them. It is difficult to establish positive findings in part because the
response to medications probably depends on many genes, rather
than single ones. Since each of those genes exists as several alleles
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(variants), the potential number of combinations that have to be
tested explodes exponentially. And as we’ve already seen, the influence of genes often depends on the environmental influences with
which they interact. Nevertheless, pharmacogenomics is moving
forward rapidly and in ten or twenty years may help usher in a new
era of “personalized medicine.”
Psychotherapy and Other
“Non-medical” Treatments
While medication has become much more common for the treatment of psychological disorders, its increase does not spell the
doom of psychotherapy. In fact, neuroscience research is helping to
document how psychotherapy produces significant biological
changes in the brain. As discussed earlier, for example, patients
who respond positively to psychotherapy for depression show a distinctive “top-down” response in brain scans. Neuroimaging may
help psychotherapists track the progress of their patients, and may
also help determine which types of therapy are most effective for
various conditions.
In many cases, medication and psychotherapy can be more effective in combination than either is on its own. A simple example
would be a schizophrenic patient who cannot even have a rational
conversation without medication. Some researchers are exploring
how new insight from neuroscience may point to ways in which
medication and psychotherapy can work more effectively together.
For example, psychotherapy may act in some cases as “emotional
learning.” A patient with a phobia or PTSD may learn not to associate a particular cue with a feeling of fear. Decades of neurobiological research on learning indicate that it involves the formation of
new connections between neurons and the severing of old connections. Experiments on animals have shown that certain drugs
enhance this process, allowing animals to learn new tasks faster. In
other experiments, animals “unlearned” fear by learning that a particular cue no longer predicted a painful shock. Giving the animals
certain drugs speeded up this unlearning.
Inspired by these results, researchers recently used a similar
approach on people undergoing behavioral exposure therapy to
overcome acrophobia, a fear of heights. While undergoing the therapy, the subjects of the study took D-cycloserine, a cognitive
enhancer. The researchers found that the drug significantly
improved the therapy. After three months, 70% of subjects taking
the drug felt much improved, compared to only 25% of subjects
taking a placebo (Ressler 2004).
Finally, research on the genetics of psychological disorders provides support for traditional social work. This might seem surprising, given the traditional image of genes as “hard-wiring” behavior. But as described earlier in this report, the current consensus is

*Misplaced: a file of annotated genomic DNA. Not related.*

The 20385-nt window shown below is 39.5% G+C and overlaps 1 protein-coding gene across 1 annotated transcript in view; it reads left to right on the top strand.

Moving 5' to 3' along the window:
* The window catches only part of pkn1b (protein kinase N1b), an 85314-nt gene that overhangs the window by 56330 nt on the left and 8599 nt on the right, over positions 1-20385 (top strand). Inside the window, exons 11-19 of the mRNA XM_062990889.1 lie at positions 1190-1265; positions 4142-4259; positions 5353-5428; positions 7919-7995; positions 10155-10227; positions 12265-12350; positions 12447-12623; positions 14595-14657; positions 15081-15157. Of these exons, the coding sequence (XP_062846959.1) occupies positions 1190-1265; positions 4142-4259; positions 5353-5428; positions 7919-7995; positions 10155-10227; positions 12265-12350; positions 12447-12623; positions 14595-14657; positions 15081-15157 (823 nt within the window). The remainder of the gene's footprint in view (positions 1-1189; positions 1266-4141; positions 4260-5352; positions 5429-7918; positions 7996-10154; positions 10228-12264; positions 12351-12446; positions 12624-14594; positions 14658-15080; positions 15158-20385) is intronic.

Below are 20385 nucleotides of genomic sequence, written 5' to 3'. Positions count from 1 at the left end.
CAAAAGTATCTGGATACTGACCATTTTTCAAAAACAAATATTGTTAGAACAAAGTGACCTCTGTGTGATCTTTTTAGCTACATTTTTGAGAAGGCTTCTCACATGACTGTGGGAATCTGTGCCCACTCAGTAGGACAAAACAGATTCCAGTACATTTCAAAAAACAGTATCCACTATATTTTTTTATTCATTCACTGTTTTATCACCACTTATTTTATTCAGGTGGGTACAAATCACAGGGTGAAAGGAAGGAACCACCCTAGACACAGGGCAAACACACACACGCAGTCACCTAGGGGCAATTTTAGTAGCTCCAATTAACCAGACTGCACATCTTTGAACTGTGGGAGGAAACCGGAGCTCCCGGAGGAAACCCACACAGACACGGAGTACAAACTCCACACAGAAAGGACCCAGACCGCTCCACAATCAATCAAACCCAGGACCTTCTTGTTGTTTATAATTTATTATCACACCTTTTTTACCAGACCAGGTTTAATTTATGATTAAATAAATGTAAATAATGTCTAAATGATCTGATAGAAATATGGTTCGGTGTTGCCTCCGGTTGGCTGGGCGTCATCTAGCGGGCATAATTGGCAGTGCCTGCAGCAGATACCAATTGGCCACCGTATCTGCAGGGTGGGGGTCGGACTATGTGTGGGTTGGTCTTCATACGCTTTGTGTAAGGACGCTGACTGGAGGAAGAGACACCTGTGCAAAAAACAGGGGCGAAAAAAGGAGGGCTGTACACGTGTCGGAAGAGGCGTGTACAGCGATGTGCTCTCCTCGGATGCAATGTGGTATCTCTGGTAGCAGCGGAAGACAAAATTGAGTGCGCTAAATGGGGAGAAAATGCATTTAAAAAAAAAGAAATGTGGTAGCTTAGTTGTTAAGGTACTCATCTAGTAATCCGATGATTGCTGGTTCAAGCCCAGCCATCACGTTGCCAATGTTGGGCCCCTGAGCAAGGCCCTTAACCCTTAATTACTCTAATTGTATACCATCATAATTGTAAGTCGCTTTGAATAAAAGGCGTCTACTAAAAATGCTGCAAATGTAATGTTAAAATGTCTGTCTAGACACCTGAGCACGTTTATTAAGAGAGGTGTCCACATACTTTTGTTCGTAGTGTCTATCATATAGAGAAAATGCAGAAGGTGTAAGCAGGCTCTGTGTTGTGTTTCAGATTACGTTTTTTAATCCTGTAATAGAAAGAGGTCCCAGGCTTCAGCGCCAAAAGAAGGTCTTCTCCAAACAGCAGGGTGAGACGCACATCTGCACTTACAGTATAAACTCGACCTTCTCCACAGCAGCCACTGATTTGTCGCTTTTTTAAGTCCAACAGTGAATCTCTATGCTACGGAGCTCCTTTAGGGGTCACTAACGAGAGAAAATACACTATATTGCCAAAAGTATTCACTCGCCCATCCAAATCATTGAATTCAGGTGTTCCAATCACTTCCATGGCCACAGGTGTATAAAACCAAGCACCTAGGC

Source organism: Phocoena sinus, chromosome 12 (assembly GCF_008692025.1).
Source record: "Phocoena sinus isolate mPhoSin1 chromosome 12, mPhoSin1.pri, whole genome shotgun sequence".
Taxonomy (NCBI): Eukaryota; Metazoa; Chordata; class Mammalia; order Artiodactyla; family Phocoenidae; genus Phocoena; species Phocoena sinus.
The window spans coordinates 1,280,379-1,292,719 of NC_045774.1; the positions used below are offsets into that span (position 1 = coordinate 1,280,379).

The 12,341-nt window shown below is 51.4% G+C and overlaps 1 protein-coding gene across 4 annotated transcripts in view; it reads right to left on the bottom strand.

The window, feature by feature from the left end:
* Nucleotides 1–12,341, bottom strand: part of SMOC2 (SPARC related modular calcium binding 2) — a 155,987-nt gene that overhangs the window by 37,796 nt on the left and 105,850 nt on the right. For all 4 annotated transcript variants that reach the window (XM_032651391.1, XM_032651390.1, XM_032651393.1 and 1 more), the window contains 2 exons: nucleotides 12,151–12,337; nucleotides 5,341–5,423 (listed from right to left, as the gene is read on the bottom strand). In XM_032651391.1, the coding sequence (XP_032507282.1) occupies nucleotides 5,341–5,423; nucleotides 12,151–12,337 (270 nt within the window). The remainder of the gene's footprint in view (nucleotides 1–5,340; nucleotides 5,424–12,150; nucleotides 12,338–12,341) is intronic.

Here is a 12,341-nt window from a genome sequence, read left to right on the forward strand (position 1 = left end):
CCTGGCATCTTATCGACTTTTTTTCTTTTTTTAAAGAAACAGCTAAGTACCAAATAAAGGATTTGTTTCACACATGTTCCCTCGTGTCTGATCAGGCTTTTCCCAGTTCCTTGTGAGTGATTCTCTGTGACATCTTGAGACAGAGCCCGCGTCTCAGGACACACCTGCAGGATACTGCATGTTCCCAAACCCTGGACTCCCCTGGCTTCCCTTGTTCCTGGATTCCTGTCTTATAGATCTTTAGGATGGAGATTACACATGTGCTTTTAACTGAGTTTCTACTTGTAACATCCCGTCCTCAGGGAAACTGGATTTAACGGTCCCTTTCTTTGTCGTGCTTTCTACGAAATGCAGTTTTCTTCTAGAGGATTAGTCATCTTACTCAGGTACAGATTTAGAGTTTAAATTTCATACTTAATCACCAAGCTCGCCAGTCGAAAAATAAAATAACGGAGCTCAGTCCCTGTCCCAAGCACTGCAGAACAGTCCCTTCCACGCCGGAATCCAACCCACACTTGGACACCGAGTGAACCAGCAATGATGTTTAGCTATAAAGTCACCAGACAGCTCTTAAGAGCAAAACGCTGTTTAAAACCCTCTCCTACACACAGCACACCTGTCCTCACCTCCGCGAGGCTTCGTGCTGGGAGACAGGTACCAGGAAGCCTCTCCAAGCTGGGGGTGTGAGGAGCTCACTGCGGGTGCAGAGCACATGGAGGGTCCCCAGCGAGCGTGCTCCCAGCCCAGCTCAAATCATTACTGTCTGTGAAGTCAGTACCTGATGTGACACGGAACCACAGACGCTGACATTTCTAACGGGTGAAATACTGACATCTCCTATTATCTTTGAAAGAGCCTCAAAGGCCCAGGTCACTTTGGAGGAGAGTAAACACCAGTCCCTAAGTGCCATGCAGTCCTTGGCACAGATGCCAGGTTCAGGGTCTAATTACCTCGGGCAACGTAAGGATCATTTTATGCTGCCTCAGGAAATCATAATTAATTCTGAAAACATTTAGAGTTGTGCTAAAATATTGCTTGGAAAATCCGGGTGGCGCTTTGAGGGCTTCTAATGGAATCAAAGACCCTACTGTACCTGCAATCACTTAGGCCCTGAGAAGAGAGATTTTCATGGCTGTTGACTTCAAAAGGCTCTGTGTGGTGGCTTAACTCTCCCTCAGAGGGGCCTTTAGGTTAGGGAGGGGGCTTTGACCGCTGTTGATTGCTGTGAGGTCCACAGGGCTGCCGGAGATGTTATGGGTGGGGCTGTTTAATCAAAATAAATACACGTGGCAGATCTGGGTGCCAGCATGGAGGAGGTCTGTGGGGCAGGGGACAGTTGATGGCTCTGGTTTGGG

that genes can only predispose people to antisocial behavior,
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depression, and other psychological disorders. The environment
plays a powerful role in shaping a person’s behavior. In a 2005
review, the Institute of Psychiatry (London) researchers who pioneered this research argue that it shows how important nurse
home-visitation programs can be to the long-term well-being of
children. Long term studies have shown that children who were
abused did not have more conduct problems than non-abused
children if they were in nurse home-visitation programs.
(Eckenrode 2001) The Institute of Psychiatry team argues that
these programs can be particularly effective for children at genetic risk of antisocial behavior (Jaffee 2005).
Stem Cells
It is impossible to pick up a newspaper these days and not come
across a new story about the controversy over stem cell research.
Many scientists argue that stem cells could provide revolutionary
new treatments for a wide range of diseases, while others object to
some of the research on moral grounds, because it requires the
destruction of embryos. A look at the scientific evidence gathered
so far suggests that perhaps in the distant future stem-cell derived
treatments may have an impact on nonprofit behavioral health
care, but the other treatments described in this report are likely to
become a reality far sooner.
Stem cells are a special class of cells in the human body that can
develop into a wide range of different tissues. The cells that develop in the first few days after an egg is fertilized are believed to
have the capacity to give rise to any type of cell found in the adult
body if they get the right set of signals. As the embryo develops,
most cells begin to lose their flexibility. Neural stem cells, for example, can give rise to a wide range of neurons, but will not produce a
muscle or liver cell on their own. In the body of an adult, the vast
majority of cells have lost their ability to divide into new types.
However, a few populations of cells still retain some flexibility. Most
important for this discussion are the neural stem cells that survive
in the adult brain.
The discovery of these stem cells in recent years has come as a
big surprise to the scientific community. It was traditionally believed